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Does Disney+ Ever Need to Evolve Beyond Existing Intellectual Property?

During Tuesday’s Disney earnings call, it was announced that the company’s streaming service — Disney+ — is now at 28.6 million paid subscribers (a figure that may not even include the consumers getting the service for free via a deal with Verizon).

That number is some incredible growth since the service launched in November 2019. But now comes the hard part: keeping the increase going as the novelty of the service wears off.

CEO Bob Iger completely understands this challenge, and was sure to address Disney+’s biggest releases for 2020: The Mandalorian (season 2) will arrive in October after a breakout first season, and the plan is to do more seasons and potential spin-offs thereafter. Marvel’s first original Disney+ series, The Falcon and the Winter Soldier, is slated to arrive in August. The second, WandaVision, will appear on the service in December following an early January announcement that the show would move up from a previous 2021 release date.

Iger’s notes come on the heels of three big Super Bowl spots for Disney — Marvel’s Black Widow, Disney’s live-action Mulan and a specific-to-Disney+ teaser for The Falcon and the Winter Soldier, WandaVision and Loki (due 2021); all three based on existing intellectual property. He also noted that there are seven other Marvel shows in some form of development right now. We already know a bunch of those (Ms. Marvel, She-Hulk, Moon Knight, What If…, Hawkeye), but the two additional titles remain a mystery. They’re also crucial to the continued subscriber uptick for Disney+.

Because at the moment, Disney+’s success hinges entirely on existing IP, and its ability to draw audiences in. That was kind of the point from the start, as the service was uniquely positioned to succeed early because it had more known entities than its competitors. But the ability to watch your childhood favorite shows or movies only buoys a service for so long. Churn remains an issue for Disney+ and every service — especially if you’re not providing new content at a clip that’s fast enough to stop them from unsubscribing.

That fear is part of why Disney has and will continue to lean so heavily on existing IP, too. Something you’ll certainly notice just from a quick skim of this list of upcoming Disney+ original programming and projects in development? Nearly all of it is a spin-off or sequel of some sort.

Generating unique hits as Netflix has with Stranger Things, House of Cards and others is no easy feat, and for each of those successes are plenty of failures along the way, too. At this stage in the game, Disney+ doesn’t want to deal with a ton of failure. It has the cash on hand to do so, sure. But as the streaming wars wage on in 2020, there’s a finite amount of time to hold audience attention. “Too much” content may already be a thing, and it’s just going to get harder to stand out compared to the numerous other subscription services out there. So the known quantity could now not only be the safest bet, but the only one in a battle for differentiation.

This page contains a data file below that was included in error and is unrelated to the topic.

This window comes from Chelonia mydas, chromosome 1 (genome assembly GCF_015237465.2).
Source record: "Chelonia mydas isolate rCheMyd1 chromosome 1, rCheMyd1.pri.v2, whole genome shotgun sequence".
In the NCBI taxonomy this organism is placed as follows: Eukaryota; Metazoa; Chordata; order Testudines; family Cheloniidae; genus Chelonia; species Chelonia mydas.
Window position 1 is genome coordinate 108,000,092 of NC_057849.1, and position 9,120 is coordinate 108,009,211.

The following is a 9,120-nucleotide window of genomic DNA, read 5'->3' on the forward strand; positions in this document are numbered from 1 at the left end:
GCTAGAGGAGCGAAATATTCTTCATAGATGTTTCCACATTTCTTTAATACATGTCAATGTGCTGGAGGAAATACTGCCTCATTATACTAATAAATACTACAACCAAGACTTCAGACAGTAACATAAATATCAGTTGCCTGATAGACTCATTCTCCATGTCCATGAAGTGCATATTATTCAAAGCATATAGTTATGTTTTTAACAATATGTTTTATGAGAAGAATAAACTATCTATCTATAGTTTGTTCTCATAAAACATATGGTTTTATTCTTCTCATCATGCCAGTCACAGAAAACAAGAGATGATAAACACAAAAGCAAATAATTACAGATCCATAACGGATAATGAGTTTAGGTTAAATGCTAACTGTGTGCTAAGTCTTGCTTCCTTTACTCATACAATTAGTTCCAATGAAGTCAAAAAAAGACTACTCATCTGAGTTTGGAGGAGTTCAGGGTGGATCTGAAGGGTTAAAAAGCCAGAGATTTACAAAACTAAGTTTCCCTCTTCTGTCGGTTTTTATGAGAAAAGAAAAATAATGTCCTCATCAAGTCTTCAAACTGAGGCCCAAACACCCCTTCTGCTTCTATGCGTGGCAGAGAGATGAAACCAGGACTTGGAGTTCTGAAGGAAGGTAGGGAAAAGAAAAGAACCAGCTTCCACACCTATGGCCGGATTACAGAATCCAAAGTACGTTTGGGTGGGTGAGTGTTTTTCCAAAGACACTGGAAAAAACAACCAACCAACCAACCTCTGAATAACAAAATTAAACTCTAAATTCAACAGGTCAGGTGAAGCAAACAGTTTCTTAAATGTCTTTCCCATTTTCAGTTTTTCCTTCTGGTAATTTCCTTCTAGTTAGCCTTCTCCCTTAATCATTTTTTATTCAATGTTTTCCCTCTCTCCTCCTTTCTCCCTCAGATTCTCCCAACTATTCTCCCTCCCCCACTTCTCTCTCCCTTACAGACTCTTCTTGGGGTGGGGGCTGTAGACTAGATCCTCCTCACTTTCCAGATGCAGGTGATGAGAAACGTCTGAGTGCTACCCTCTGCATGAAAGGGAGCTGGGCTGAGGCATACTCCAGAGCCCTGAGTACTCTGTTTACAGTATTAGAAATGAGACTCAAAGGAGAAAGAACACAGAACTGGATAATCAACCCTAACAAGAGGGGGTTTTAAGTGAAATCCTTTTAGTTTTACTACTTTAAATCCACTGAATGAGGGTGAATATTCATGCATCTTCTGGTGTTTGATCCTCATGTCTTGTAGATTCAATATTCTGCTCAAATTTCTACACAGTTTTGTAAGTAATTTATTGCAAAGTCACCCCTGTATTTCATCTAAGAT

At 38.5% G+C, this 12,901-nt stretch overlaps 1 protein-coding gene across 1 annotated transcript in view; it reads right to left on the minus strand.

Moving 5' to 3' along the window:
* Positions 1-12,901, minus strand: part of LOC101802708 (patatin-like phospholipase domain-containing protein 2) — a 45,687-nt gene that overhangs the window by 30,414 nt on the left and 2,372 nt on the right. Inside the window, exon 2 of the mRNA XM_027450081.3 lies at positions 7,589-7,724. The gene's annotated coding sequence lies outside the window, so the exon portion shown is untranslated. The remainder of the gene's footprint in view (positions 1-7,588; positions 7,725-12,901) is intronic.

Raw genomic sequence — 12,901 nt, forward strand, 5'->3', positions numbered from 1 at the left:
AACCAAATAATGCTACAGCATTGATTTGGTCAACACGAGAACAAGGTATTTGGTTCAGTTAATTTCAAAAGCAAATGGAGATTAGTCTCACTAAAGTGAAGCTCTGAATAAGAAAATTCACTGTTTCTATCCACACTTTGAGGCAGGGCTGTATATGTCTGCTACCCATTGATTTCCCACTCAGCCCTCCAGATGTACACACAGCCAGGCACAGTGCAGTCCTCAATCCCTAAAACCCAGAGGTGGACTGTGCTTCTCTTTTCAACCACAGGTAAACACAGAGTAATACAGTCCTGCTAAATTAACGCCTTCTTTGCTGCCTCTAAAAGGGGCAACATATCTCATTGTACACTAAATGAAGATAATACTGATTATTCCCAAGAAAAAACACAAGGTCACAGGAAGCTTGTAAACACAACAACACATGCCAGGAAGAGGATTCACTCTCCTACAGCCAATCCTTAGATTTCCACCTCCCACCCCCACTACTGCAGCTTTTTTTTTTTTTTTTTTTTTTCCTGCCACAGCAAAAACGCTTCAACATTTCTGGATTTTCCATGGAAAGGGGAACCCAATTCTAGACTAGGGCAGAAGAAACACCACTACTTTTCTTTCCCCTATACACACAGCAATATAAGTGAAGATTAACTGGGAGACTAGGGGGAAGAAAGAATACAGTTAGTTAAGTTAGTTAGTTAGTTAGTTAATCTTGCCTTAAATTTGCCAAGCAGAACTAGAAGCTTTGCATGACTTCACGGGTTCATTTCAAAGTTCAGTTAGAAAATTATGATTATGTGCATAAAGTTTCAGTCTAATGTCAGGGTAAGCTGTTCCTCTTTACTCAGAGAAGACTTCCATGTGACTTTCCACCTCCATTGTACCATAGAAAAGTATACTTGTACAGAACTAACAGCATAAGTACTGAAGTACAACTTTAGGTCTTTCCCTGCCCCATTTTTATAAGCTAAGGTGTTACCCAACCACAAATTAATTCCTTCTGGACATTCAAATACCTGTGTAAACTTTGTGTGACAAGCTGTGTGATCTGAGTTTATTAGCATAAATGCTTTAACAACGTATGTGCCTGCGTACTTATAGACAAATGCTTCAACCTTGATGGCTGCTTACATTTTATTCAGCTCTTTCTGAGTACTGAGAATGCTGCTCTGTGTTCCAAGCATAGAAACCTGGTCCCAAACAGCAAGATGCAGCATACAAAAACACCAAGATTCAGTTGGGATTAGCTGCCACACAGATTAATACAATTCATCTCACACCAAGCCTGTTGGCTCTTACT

What will be interesting to watch for Disney+ is how the subscriber numbers grow compared to the release of the new Marvel shows, in particular. While Star Wars fans were satiated by Disney+ right away with The Mandalorian, Marvel fans’ most enticing offer has been most of the Marvel Cinematic Universe’s films, 90s cartoons and bonus footage from last year’s blockbuster Avengers: Endgame. There’s still nothing new slated ’til August, yet fans are still chomping at the bit. According to always-on TV ad measurement and attribution company iSpot.tv, the Marvel Disney+ teaser garnered the fourth-highest digital share of voice of any Super Bowl spot on game day. It’s not the only way to measure hype around shows, but it’s an indicator the demand is high. Subscriptions may even be on hold until those shows arrive.

The good part of leaning on existing IP for any entertainment entity is that it does some of the marketing work for you, since the fan base is built in. Disney+ has a major advantage there, and the fact that they’ll continue to exploit it should come as no surprise (and as discussed, they’re largely obligated to do so). Still, you can only reheat IP successfully so many times, too.

After success after success at the box office over the decades, Solo: A Star Wars Story didn’t even make it to $400 million at the box office in 2018. Long-time fans were equally mixed on the final chapter of the original nine-movie arc, The Rise of Skywalker (though it still did just fine at the box office, topping $1 billion). Marvel wrapped up the “Infinity Saga” last year, and now must move on without core characters like Captain America and Iron Man, and at least at current, there is no unifying theme. They’ll also perhaps take their biggest risk to-date in the MCU with November’s Eternals release. Disney+ shows will start coming at clips of three or four releases per year, and figure to feature increasingly obscure characters for a non-superfan audience. Is there a limit to how high that rocketship can go, too?

It may take years to find out one way or the other, but we will. In the meantime, Disney is happy to give you what you know and love, because you know and love it. That’ll be enough — until, maybe one day, it isn’t.